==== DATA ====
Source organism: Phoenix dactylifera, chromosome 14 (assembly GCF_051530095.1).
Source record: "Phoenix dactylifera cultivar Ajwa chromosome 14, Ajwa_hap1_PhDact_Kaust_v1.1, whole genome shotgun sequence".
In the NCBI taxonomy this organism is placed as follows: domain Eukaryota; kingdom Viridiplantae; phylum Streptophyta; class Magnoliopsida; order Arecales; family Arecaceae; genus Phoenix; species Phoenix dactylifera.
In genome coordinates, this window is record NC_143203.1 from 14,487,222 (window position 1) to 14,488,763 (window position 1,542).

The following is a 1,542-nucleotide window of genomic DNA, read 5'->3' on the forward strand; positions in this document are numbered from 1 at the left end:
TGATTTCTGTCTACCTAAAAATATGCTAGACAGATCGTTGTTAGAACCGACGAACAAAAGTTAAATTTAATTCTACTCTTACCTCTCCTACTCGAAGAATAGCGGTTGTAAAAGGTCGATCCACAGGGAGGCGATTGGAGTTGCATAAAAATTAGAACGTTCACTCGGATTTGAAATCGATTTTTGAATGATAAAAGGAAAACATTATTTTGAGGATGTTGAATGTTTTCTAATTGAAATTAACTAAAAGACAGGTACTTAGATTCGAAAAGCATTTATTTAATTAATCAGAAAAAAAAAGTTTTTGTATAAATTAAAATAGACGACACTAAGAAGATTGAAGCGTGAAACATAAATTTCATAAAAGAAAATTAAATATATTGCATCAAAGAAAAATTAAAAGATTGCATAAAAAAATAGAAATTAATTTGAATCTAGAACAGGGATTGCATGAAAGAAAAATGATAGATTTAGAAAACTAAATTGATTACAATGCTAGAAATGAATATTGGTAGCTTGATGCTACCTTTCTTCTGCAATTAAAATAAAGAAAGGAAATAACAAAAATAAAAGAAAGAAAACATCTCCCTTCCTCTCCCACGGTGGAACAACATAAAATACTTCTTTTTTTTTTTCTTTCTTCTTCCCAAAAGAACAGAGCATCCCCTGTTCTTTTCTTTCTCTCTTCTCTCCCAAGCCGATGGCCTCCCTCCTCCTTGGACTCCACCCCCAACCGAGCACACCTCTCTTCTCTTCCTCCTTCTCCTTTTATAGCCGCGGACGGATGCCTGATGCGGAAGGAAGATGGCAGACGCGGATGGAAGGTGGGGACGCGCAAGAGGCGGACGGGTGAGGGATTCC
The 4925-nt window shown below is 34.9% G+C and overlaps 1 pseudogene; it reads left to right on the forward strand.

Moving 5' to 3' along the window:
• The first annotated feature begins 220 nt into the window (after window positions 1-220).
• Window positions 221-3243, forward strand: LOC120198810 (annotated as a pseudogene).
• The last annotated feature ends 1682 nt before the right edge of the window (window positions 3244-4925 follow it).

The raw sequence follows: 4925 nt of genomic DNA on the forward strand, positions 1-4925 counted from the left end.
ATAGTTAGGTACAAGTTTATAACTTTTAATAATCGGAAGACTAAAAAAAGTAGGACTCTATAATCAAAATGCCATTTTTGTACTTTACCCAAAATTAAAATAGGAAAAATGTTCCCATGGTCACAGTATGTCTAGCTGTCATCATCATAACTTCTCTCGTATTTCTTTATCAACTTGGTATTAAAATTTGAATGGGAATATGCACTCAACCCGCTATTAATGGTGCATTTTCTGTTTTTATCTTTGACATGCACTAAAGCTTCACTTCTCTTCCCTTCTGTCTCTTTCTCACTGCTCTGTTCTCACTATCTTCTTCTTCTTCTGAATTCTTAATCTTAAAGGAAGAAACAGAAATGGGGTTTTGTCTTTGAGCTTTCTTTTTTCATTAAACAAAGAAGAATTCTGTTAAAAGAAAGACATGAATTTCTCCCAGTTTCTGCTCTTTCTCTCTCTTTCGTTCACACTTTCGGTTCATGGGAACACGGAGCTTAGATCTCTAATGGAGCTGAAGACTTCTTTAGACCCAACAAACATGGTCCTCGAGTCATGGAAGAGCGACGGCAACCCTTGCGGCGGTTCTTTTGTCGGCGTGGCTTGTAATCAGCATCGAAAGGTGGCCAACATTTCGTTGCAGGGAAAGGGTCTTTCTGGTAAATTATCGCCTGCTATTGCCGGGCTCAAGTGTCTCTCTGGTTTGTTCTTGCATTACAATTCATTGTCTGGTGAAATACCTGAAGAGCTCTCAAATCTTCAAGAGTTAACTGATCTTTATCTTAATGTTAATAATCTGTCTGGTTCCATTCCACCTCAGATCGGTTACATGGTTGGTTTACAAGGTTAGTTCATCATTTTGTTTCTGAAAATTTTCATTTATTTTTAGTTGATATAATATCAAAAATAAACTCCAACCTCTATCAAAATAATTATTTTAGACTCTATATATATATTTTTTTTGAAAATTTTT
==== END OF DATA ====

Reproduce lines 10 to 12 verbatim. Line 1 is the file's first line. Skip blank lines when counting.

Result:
• Window positions 221-3243, forward strand: LOC120198810 (annotated as a pseudogene).
• The last annotated feature ends 1682 nt before the right edge of the window (window positions 3244-4925 follow it).

The raw sequence follows: 4925 nt of genomic DNA on the forward strand, positions 1-4925 counted from the left end.